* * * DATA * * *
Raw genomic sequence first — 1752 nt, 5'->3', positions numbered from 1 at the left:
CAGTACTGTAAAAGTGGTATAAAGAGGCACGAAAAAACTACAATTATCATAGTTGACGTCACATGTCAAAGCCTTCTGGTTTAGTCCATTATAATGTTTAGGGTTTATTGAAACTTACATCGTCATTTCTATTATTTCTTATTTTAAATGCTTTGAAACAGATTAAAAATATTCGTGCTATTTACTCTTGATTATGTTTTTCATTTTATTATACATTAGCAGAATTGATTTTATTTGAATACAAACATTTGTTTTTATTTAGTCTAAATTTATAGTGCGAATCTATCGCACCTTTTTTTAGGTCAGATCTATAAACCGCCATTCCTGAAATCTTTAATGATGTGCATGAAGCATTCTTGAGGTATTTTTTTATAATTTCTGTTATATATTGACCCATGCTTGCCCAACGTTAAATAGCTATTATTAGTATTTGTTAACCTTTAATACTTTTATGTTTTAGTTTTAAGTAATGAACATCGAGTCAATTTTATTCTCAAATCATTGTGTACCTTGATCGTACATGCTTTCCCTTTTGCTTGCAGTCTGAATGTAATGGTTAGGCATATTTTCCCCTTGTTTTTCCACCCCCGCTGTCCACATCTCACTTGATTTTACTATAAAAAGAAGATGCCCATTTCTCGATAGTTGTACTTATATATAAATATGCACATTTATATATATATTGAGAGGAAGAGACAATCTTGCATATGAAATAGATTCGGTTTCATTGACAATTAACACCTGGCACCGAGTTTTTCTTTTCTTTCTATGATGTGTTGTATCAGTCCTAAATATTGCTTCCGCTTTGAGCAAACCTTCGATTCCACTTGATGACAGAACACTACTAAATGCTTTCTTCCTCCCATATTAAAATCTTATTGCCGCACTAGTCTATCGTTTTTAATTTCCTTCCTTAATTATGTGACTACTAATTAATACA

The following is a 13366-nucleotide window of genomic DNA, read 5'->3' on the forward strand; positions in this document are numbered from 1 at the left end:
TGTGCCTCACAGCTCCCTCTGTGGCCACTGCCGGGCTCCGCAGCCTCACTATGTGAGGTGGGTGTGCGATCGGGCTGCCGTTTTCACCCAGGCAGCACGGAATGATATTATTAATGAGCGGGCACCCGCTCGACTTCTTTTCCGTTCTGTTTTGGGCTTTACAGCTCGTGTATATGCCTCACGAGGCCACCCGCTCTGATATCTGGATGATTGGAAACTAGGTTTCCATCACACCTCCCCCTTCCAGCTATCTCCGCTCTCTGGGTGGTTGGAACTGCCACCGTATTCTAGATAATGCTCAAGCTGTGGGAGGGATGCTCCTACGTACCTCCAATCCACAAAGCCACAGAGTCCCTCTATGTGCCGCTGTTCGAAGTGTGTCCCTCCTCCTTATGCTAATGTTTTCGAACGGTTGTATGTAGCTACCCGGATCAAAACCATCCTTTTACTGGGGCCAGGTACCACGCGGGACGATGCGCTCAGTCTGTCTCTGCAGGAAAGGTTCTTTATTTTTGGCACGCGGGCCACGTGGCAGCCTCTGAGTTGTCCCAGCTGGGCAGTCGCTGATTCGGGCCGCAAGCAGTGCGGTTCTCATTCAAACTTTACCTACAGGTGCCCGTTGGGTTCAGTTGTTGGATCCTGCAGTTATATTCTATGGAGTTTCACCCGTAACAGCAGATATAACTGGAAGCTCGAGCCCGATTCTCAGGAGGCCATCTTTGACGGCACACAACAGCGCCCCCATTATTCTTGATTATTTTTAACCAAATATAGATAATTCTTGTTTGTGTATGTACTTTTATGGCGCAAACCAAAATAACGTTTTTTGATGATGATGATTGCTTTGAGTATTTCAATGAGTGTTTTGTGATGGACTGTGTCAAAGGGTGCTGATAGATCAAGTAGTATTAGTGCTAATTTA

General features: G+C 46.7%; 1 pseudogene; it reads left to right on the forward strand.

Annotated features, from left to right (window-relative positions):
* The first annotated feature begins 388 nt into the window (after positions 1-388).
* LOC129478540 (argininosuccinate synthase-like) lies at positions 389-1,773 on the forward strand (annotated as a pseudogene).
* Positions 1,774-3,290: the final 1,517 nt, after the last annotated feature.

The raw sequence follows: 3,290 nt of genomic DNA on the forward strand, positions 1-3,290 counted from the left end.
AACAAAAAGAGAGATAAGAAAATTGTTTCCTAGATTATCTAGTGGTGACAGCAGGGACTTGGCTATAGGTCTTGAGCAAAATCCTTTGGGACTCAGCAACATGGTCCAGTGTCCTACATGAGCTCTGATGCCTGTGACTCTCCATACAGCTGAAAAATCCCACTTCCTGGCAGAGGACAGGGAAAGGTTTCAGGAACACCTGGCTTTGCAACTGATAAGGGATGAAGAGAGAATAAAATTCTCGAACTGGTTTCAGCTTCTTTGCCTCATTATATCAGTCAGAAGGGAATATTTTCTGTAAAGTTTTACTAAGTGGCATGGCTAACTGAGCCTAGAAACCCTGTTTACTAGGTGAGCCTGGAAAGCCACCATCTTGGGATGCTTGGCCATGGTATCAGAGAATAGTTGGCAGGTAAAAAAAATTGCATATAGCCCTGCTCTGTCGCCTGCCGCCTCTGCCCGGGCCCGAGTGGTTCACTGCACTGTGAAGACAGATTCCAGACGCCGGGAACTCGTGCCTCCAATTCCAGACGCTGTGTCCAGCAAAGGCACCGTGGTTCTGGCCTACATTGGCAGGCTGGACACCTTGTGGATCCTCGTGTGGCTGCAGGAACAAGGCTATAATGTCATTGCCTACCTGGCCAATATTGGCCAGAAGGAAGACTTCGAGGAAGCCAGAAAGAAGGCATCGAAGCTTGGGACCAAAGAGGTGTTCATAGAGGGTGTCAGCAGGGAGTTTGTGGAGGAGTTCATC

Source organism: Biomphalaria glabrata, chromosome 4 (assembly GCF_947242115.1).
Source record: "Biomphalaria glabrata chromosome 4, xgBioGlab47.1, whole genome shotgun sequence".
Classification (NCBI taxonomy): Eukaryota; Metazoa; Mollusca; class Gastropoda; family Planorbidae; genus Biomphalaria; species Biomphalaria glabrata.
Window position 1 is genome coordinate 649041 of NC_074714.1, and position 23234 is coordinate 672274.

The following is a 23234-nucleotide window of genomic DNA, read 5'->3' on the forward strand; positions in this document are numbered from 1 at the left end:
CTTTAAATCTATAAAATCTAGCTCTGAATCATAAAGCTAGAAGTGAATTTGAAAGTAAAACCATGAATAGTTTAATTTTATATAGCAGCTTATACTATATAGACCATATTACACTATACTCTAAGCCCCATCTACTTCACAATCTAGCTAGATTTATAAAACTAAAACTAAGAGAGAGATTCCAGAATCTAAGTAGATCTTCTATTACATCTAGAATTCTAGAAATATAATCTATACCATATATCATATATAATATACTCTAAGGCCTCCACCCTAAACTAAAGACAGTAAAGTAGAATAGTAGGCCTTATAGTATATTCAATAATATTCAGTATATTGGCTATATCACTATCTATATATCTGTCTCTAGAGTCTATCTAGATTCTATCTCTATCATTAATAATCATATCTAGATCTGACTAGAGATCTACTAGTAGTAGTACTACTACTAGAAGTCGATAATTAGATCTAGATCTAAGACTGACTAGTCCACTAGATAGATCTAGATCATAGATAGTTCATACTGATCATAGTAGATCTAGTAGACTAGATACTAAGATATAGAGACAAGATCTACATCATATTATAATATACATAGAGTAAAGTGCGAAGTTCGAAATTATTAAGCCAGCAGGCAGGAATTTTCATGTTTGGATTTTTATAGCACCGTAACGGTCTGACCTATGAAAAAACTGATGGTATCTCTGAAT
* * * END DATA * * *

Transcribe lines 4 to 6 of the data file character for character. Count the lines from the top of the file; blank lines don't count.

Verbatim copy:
TGTGCCTCACAGCTCCCTCTGTGGCCACTGCCGGGCTCCGCAGCCTCACTATGTGAGGTGGGTGTGCGATCGGGCTGCCGTTTTCACCCAGGCAGCACGGAATGATATTATTAATGAGCGGGCACCCGCTCGACTTCTTTTCCGTTCTGTTTTGGGCTTTACAGCTCGTGTATATGCCTCACGAGGCCACCCGCTCTGATATCTGGATGATTGGAAACTAGGTTTCCATCACACCTCCCCCTTCCAGCTATCTCCGCTCTCTGGGTGGTTGGAACTGCCACCGTATTCTAGATAATGCTCAAGCTGTGGGAGGGATGCTCCTACGTACCTCCAATCCACAAAGCCACAGAGTCCCTCTATGTGCCGCTGTTCGAAGTGTGTCCCTCCTCCTTATGCTAATGTTTTCGAACGGTTGTATGTAGCTACCCGGATCAAAACCATCCTTTTACTGGGGCCAGGTACCACGCGGGACGATGCGCTCAGTCTGTCTCTGCAGGAAAGGTTCTTTATTTTTGGCACGCGGGCCACGTGGCAGCCTCTGAGTTGTCCCAGCTGGGCAGTCGCTGATTCGGGCCGCAAGCAGTGCGGTTCTCATTCAAACTTTACCTACAGGTGCCCGTTGGGTTCAGTTGTTGGATCCTGCAGTTATATTCTATGGAGTTTCACCCGTAACAGCAGATATAACTGGAAGCTCGAGCCCGATTCTCAGGAGGCCATCTTTGACGGCACACAACAGCGCCCCCATTATTCTTGATTATTTTTAACCAAATATAGATAATTCTTGTTTGTGTATGTACTTTTATGGCGCAAACCAAAATAACGTTTTTTGATGATGATGATTGCTTTGAGTATTTCAATGAGTGTTTTGTGATGGACTGTGTCAAAGGGTGCTGATAGATCAAGTAGTATTAGTGCTAATTTA

General features: G+C 46.7%; 1 pseudogene; it reads left to right on the forward strand.

Annotated features, from left to right (window-relative positions):